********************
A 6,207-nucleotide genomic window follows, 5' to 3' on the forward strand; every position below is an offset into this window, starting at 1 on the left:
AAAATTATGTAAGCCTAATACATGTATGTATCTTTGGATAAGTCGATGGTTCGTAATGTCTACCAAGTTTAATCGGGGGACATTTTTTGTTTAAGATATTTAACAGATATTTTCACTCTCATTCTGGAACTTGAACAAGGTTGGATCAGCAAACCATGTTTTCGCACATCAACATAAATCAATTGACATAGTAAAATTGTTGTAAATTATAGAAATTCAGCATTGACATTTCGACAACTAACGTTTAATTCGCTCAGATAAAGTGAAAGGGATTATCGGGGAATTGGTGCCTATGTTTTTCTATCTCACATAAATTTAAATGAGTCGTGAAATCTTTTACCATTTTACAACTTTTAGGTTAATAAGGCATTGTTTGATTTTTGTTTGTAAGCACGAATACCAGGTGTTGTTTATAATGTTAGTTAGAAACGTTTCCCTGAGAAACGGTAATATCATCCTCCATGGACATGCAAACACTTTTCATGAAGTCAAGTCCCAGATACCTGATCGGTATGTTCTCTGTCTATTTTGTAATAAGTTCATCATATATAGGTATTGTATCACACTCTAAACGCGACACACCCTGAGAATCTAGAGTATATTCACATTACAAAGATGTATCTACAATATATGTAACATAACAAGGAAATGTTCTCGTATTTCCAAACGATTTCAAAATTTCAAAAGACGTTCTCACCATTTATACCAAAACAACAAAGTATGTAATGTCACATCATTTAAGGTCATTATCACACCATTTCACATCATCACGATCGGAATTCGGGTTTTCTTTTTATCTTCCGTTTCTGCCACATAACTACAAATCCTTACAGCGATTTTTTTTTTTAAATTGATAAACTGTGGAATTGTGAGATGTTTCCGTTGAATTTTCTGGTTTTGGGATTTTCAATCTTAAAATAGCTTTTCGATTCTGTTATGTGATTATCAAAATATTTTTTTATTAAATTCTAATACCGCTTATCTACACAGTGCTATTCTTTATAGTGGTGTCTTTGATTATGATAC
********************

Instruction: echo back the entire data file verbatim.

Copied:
A 6,207-nucleotide genomic window follows, 5' to 3' on the forward strand; every position below is an offset into this window, starting at 1 on the left:
AAAATTATGTAAGCCTAATACATGTATGTATCTTTGGATAAGTCGATGGTTCGTAATGTCTACCAAGTTTAATCGGGGGACATTTTTTGTTTAAGATATTTAACAGATATTTTCACTCTCATTCTGGAACTTGAACAAGGTTGGATCAGCAAACCATGTTTTCGCACATCAACATAAATCAATTGACATAGTAAAATTGTTGTAAATTATAGAAATTCAGCATTGACATTTCGACAACTAACGTTTAATTCGCTCAGATAAAGTGAAAGGGATTATCGGGGAATTGGTGCCTATGTTTTTCTATCTCACATAAATTTAAATGAGTCGTGAAATCTTTTACCATTTTACAACTTTTAGGTTAATAAGGCATTGTTTGATTTTTGTTTGTAAGCACGAATACCAGGTGTTGTTTATAATGTTAGTTAGAAACGTTTCCCTGAGAAACGGTAATATCATCCTCCATGGACATGCAAACACTTTTCATGAAGTCAAGTCCCAGATACCTGATCGGTATGTTCTCTGTCTATTTTGTAATAAGTTCATCATATATAGGTATTGTATCACACTCTAAACGCGACACACCCTGAGAATCTAGAGTATATTCACATTACAAAGATGTATCTACAATATATGTAACATAACAAGGAAATGTTCTCGTATTTCCAAACGATTTCAAAATTTCAAAAGACGTTCTCACCATTTATACCAAAACAACAAAGTATGTAATGTCACATCATTTAAGGTCATTATCACACCATTTCACATCATCACGATCGGAATTCGGGTTTTCTTTTTATCTTCCGTTTCTGCCACATAACTACAAATCCTTACAGCGATTTTTTTTTTTAAATTGATAAACTGTGGAATTGTGAGATGTTTCCGTTGAATTTTCTGGTTTTGGGATTTTCAATCTTAAAATAGCTTTTCGATTCTGTTATGTGATTATCAAAATATTTTTTTATTAAATTCTAATACCGCTTATCTACACAGTGCTATTCTTTATAGTGGTGTCTTTGATTATGATAC